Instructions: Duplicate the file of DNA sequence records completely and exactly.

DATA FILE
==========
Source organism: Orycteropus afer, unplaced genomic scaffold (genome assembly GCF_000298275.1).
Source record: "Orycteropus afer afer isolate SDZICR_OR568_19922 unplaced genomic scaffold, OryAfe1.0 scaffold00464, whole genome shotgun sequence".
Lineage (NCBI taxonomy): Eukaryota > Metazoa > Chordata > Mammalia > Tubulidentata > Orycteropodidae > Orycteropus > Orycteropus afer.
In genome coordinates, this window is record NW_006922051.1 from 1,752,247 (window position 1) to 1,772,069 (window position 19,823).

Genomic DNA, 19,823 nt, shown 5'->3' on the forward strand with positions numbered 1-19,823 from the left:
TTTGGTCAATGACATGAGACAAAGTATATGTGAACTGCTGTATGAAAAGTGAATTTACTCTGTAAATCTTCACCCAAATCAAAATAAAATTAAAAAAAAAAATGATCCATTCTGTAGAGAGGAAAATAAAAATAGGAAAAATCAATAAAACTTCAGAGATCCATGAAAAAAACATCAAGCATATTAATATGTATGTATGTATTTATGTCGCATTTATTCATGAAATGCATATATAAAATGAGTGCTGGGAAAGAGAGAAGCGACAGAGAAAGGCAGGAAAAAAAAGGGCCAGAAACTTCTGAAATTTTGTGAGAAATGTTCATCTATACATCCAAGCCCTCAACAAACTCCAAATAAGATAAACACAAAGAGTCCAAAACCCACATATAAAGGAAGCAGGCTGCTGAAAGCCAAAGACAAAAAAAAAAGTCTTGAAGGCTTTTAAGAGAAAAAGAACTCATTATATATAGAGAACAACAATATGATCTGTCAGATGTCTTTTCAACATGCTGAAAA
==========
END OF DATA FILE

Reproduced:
Source organism: Orycteropus afer, unplaced genomic scaffold (genome assembly GCF_000298275.1).
Source record: "Orycteropus afer afer isolate SDZICR_OR568_19922 unplaced genomic scaffold, OryAfe1.0 scaffold00464, whole genome shotgun sequence".
Lineage (NCBI taxonomy): Eukaryota > Metazoa > Chordata > Mammalia > Tubulidentata > Orycteropodidae > Orycteropus > Orycteropus afer.
In genome coordinates, this window is record NW_006922051.1 from 1,752,247 (window position 1) to 1,772,069 (window position 19,823).

Genomic DNA, 19,823 nt, shown 5'->3' on the forward strand with positions numbered 1-19,823 from the left:
TTTGGTCAATGACATGAGACAAAGTATATGTGAACTGCTGTATGAAAAGTGAATTTACTCTGTAAATCTTCACCCAAATCAAAATAAAATTAAAAAAAAAAATGATCCATTCTGTAGAGAGGAAAATAAAAATAGGAAAAATCAATAAAACTTCAGAGATCCATGAAAAAAACATCAAGCATATTAATATGTATGTATGTATTTATGTCGCATTTATTCATGAAATGCATATATAAAATGAGTGCTGGGAAAGAGAGAAGCGACAGAGAAAGGCAGGAAAAAAAAGGGCCAGAAACTTCTGAAATTTTGTGAGAAATGTTCATCTATACATCCAAGCCCTCAACAAACTCCAAATAAGATAAACACAAAGAGTCCAAAACCCACATATAAAGGAAGCAGGCTGCTGAAAGCCAAAGACAAAAAAAAAAGTCTTGAAGGCTTTTAAGAGAAAAAGAACTCATTATATATAGAGAACAACAATATGATCTGTCAGATGTCTTTTCAACATGCTGAAAA